The December report, Developments in Noncash Payments for 2019 and 2020: Findings from the Federal Reserve Payments Study, also contains quarterly data for depository institution accounts with digital wallet activity and with P2P activity using bank-sponsored apps.
January 17, 2022
Federal Reserve Payments Study Finds Effects of the Pandemic in US PaymentsIt's the week before the New Year, and we promised not to post this week. But I can't resist letting you know that a new report from the Federal Reserve Payments Study reports quarterly data related to the effects of the COVID-19 pandemic on US payments. This is interesting and important news, so I'm breaking the holiday hiatus.
Developments in Noncash Payments for 2019 and 2020: Findings from the Federal Reserve Payments Study, on the Federal Reserve's website, includes new information about core noncash payments and some evolving areas of payments:
- While data from 2019 largely show a continuation of past payment trends, with card and ACH both gaining share at the expense of check, 2020 data show that payment behavior changed sharply with the COVID-19 pandemic, with ACH gaining substantially as a share of noncash payments by both number and value.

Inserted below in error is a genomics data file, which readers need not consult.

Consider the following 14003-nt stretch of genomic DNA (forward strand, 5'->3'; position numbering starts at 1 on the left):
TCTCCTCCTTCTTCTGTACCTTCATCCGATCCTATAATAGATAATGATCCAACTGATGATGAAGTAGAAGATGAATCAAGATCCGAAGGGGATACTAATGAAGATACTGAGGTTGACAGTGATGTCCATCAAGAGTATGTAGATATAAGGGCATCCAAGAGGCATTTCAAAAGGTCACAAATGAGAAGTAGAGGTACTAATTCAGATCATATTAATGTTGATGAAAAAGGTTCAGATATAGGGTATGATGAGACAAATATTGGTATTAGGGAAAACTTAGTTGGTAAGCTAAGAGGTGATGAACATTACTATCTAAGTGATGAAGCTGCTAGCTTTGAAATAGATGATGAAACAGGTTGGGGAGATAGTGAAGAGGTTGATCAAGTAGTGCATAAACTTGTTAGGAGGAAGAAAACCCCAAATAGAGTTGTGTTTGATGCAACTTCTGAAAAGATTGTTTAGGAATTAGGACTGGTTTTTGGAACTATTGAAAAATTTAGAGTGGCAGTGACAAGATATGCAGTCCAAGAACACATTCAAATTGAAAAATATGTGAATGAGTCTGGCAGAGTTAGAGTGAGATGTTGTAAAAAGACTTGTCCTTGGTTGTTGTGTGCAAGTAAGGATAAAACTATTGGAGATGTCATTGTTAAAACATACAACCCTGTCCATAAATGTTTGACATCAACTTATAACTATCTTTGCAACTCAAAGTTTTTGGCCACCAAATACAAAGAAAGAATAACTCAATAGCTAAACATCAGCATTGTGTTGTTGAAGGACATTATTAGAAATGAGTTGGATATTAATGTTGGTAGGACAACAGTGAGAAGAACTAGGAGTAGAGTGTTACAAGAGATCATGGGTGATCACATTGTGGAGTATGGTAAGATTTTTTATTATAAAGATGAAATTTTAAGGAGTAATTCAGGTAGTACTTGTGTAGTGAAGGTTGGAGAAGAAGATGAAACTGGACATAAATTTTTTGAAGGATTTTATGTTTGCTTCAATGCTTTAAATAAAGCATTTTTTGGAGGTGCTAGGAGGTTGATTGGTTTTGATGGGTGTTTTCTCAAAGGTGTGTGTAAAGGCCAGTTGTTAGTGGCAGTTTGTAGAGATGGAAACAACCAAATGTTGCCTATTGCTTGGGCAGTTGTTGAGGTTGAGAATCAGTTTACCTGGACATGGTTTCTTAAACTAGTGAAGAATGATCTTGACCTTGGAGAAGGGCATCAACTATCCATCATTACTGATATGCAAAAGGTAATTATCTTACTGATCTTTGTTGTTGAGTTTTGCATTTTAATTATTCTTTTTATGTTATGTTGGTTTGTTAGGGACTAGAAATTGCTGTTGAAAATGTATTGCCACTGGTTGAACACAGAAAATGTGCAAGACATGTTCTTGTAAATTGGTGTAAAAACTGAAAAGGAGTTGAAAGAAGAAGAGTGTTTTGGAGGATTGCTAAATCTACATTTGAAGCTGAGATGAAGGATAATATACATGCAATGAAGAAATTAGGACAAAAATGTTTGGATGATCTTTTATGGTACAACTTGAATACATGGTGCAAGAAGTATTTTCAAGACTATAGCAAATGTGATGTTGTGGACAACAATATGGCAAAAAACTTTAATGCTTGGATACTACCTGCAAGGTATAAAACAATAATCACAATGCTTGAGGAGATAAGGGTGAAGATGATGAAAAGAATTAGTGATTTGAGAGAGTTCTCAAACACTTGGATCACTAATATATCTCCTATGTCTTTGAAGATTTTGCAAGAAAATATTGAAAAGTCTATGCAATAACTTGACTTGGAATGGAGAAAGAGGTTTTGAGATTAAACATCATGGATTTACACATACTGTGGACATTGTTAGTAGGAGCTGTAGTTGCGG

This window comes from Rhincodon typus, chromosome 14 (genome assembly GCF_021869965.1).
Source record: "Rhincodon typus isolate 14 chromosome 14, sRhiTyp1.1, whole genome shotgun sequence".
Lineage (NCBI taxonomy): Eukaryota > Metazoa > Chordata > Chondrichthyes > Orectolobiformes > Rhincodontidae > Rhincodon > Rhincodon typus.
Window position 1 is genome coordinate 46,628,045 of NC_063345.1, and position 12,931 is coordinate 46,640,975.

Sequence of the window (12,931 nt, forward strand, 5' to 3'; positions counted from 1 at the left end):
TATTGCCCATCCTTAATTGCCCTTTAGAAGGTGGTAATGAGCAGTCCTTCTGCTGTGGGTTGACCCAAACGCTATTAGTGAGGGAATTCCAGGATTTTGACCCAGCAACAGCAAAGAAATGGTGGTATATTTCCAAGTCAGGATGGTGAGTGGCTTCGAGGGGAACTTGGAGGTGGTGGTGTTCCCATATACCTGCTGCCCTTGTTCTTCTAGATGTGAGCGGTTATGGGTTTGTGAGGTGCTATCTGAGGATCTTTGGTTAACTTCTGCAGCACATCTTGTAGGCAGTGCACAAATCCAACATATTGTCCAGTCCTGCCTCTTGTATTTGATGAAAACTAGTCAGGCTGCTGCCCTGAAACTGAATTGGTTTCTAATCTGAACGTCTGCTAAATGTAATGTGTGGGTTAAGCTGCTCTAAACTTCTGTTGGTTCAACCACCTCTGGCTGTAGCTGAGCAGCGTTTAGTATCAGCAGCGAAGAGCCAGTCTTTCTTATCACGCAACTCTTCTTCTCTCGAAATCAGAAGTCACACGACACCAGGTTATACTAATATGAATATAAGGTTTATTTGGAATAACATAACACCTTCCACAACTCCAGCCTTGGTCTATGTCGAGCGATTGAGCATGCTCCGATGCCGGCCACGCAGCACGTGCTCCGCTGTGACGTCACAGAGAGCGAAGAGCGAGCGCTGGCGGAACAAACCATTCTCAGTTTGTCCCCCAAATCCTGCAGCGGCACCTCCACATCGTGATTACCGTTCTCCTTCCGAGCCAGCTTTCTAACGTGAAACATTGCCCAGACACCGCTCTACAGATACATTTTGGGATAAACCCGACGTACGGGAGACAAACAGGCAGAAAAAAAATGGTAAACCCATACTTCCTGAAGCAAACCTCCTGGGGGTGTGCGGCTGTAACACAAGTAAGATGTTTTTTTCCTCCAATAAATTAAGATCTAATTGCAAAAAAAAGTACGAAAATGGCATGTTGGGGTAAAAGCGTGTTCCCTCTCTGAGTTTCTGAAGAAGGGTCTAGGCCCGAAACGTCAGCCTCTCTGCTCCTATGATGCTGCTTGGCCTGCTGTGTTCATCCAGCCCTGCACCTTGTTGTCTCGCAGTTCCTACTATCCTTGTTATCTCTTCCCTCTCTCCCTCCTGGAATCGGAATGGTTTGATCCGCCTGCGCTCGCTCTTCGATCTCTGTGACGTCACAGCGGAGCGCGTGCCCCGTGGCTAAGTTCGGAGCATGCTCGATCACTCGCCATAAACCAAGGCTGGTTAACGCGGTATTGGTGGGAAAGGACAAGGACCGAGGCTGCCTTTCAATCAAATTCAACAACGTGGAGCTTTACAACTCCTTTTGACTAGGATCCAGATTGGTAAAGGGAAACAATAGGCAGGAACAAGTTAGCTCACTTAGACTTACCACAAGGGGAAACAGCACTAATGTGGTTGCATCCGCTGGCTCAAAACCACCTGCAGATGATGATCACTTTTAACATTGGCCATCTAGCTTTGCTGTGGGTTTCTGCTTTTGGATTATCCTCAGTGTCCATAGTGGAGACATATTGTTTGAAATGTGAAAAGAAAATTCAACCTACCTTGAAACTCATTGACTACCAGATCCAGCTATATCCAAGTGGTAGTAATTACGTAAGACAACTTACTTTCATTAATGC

- The share estimates combined with other information imply that ACH was the only one of the three core payment systems to grow by number in 2020.
- The total number of card payments declined in 2020, driven by a marked decline of in-person card payments. This was the first annual decline in the number of card payments recorded by the payments study.
- As in-person card payments dropped in spring 2020, remote card payments took up much of the slack. Later in the year, in-person card payments recovered somewhat.
- The pandemic may have helped spur growth of innovative payment methods, such as in-person contactless card, digital wallet, and person-to-person (P2P) payments.
- First-time use of bank-sponsored P2P payments spiked in the second quarter of 2020, a time of business closures and stay-at-home orders.- First-time use of digital wallets was highest in the third quarter, when some restrictions on in-person shopping were lifted. When used with a mobile device, a digital wallet provides a low-touch option for in-person card payments.
The report covers card (credit, non-prepaid debit, and prepaid debit), ACH, and check payments.
Go to the Federal Reserve's website to see other findings.
Happy new year! We look forward to continuing the payments conversation with you in January 2022!